An investors’ guide invites investors to take advantage of the opportunities available and incentives offered by the government and buy into those businesses.
By Oladeinde Olawoyin
The Nigerian government hopes to sell or temporarily hand over control of dozens of state-owned businesses in a bid to resuscitate them in 2021 and beyond.
An investors’ guide by the Bureau of Public Enterprises (BPE) invites potential investors to take advantage of the opportunities available and incentives offered by the government and buy into those businesses.
“In our collective efforts to create the enabling environment for the private sector to become the centre point for growth and economic prosperity, the Bureau has reformed and privatised over 234 public enterprises and carried out far-reaching reforms that have transformed the Telecommunications, Pension, the Ports Terminals, Debt Management and the Power Sector, among others,” the document said.
For the current year and beyond, the Bureau said it has over 36 transactions and projects, including new reform initiatives for the health, education, and oil & gas sectors.
The document listed the various 2021 definitive projects under the purview of the Bureau of Public Enterprises (BPE) to include the Nigeria Integrated Power Projects (NIPPS); Calabar, Geregu, Omotosho and Benin (IHOVBOR); Transmission Company of Nigeria (TCN); Zungeru Hydro Plant; Nigerian Postal Service (NIPOST); Abuja Environmental Protection Board (AEPB) and the Nigeria Film Corporation (NFC).
Others are the Federal Capital Territory Water Board; Abuja International Conference Centre (AICC); Save sugar company; Lagos international trade fair complex (LTFC); Tafawa Balewa Square (TBS); River Basins Developments Authorities (RBDAS); Bank of Agriculture (BOA) and the Nigeria Commodity Exchange (NCX).
As part of its investment incentives in agriculture and agro-allied, transport, aviation, manufacturing, solid minerals and power sectors, the government is offering zero percent import duty on equipment, aircraft, machinery and other related equipment.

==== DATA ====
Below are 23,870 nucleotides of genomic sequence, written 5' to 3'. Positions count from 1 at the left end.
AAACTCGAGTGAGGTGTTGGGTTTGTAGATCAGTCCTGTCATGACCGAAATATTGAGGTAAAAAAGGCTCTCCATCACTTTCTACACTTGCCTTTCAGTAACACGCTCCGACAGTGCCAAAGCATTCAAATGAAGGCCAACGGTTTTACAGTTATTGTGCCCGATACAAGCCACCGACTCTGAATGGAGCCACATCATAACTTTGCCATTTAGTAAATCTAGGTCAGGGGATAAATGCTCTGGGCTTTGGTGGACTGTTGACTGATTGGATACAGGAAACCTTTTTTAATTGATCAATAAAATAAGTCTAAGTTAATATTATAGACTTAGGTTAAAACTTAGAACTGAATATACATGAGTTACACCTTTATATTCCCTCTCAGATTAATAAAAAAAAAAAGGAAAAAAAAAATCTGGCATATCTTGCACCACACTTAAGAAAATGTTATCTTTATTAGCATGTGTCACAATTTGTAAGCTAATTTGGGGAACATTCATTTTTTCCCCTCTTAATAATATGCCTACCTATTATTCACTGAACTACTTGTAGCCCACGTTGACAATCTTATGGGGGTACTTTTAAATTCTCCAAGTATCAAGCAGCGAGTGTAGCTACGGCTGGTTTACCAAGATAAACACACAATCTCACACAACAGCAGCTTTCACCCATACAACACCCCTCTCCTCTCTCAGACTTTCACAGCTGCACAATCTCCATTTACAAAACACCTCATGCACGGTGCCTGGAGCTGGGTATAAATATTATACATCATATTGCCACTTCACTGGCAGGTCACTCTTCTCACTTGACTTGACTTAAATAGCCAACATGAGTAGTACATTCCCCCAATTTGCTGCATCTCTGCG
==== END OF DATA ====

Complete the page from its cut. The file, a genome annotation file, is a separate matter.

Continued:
The general requirement to access the tariff based incentives include evidence of Corporate Affairs Commission’s registration, tax compliance by means of Tax Identification Number (TIN), certification by relevant ministry, among others.
Meanwhile, the Director-General of the Bureau of Public Enterprises (BPE), Alex Okoh, last week received the report of the federal government’s four inter-agency committees on the resuscitation of the ailing and non performing privatised enterprises.
In a statement signed by the agency’s Head of Public Communications, Amina Othman, Mr Okoh assured of BPE’s commitment to collaborate with relevant agencies to resuscitate the moribund enterprises.
On March 23, the BPE inaugurated the four committees to help resolve the complexities and challenges hindering the growth and development of some privatised enterprises.
The teams were made up of members drawn from the relevant sectors, ministries, BPE and the private sector.
According to the statement, Mr Okoh disclosed that the government, through the National Council on Privatisation (NCP), had directed the BPE to investigate the causes of the poor performances of moribund enterprises.
“Also to proffer viable and acceptable solutions to resuscitating them to perform optimally, create employment, boost the economy and increase Gross Domestic Product (GDP) among other benefits,” the BPE director-general said.
Mr Okoh assured that the findings of the committees would be shared among all stakeholders in order to spur them to meet their organisational objectives and that of the Nigerian government’s privatisation and reform programme.